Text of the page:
A Mere Suggestion for the Teachers’ Unions
When we at Anchor Rising and the Providence Journal’s Bob Kerr are (at the least) headed toward the same page, you might want to turn some of your questions inward:
A lot of years later, conditions are obviously better. Teacher pay has gotten downright comfortable. Teachers are often seen showing up at school in some very nice wheels. Benefits are wonderful. And there are the summers.
But there has been a high cost for the relative prosperity. It is the gradual erosion of that special place teachers used to hold in their cities and towns.
It usually shows itself in the late summer when parents start telling stories of how they have had to reorder their lives because children who they expected to be in school are not.
There are scowling, finger-jabbing citizens who point to hard times in their communities while teachers exploit their unique hold on the most important service those communities provide. …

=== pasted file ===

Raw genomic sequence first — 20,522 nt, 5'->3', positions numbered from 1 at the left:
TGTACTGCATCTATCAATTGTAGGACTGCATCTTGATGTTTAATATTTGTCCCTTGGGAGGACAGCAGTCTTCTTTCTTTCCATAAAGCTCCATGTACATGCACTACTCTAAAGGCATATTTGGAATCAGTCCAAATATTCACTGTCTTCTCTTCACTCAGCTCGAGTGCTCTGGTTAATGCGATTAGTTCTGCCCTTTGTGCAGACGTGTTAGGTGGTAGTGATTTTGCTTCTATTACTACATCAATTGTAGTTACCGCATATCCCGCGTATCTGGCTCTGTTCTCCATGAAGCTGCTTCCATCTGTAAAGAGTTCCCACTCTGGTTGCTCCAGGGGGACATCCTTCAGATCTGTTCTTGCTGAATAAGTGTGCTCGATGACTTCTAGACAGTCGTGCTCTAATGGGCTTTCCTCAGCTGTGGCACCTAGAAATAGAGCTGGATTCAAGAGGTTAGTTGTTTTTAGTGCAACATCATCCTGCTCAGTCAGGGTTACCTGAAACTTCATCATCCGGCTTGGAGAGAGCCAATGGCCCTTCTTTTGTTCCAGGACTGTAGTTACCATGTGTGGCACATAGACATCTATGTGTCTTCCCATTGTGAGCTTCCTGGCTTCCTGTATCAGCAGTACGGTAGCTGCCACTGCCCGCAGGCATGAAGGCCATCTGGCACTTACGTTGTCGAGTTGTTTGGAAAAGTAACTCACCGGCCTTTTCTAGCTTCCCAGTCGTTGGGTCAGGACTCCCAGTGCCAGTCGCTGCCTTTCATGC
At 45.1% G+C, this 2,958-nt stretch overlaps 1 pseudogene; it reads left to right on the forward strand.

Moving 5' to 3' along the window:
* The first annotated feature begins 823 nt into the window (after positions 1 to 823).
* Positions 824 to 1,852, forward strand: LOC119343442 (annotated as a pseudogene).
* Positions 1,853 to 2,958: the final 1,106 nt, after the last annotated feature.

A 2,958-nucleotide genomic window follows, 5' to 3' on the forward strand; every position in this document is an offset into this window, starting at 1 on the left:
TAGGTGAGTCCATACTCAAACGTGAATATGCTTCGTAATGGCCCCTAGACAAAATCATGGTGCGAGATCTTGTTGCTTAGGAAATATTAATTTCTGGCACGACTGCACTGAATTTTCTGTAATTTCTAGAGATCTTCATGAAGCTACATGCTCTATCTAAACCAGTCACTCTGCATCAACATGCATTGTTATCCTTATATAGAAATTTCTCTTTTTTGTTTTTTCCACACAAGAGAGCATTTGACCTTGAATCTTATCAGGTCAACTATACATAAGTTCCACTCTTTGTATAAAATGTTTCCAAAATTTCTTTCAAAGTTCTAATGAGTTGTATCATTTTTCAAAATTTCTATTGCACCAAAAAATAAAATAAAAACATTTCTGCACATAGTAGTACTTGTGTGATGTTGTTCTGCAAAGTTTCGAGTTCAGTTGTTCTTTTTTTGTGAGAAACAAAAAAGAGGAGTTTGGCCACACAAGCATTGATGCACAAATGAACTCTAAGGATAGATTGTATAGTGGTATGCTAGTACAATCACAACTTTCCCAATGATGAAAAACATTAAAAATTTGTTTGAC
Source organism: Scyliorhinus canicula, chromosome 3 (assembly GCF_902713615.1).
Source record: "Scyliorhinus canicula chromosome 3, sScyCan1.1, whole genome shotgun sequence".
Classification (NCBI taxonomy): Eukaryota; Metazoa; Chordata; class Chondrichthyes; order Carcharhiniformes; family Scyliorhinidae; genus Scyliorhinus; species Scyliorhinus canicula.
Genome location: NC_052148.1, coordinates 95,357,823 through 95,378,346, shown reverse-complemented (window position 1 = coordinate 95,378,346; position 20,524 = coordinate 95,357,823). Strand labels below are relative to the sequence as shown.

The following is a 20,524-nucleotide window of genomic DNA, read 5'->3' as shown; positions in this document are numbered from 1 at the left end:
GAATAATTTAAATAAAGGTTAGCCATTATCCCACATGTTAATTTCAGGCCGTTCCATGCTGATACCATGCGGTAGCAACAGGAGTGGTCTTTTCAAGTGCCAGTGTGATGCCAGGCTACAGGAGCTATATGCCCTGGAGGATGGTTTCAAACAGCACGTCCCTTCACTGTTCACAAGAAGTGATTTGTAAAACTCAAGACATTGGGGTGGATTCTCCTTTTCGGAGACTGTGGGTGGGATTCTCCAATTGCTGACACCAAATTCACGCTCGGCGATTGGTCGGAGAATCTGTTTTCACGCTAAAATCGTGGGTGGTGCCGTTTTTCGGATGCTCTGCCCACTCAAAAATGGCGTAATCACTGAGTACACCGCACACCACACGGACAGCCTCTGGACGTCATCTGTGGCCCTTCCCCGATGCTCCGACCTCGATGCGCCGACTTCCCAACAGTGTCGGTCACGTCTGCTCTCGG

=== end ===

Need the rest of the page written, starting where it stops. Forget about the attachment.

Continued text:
And, of course, they go on strike sometimes, knowing they are risking absolutely nothing because they will still be required by state law to work the same number of days. And days lost in September are recovered in June. They’re not really putting a whole lot on the line. None have gone to jail in a long time.
Every year, the teacher strike or strikes of the season seem a little more tedious, a little more tacky, a little more out of touch.
What a horrible, corrosive blow this whole unionized system has become to our communities. Kerr does open describing the low pay that his teacher parents accepted as the tradeoff for “personal satisfaction,” and I, as one of a certain many, would fight against a return to those days. Instead, I find myself fighting against the teachers, with an unshakable feeling that being known as doing so may affect my children adversely.
It shouldn’t be this way. The union organizations’ hands have no business in our schools, in our pockets, or around our necks.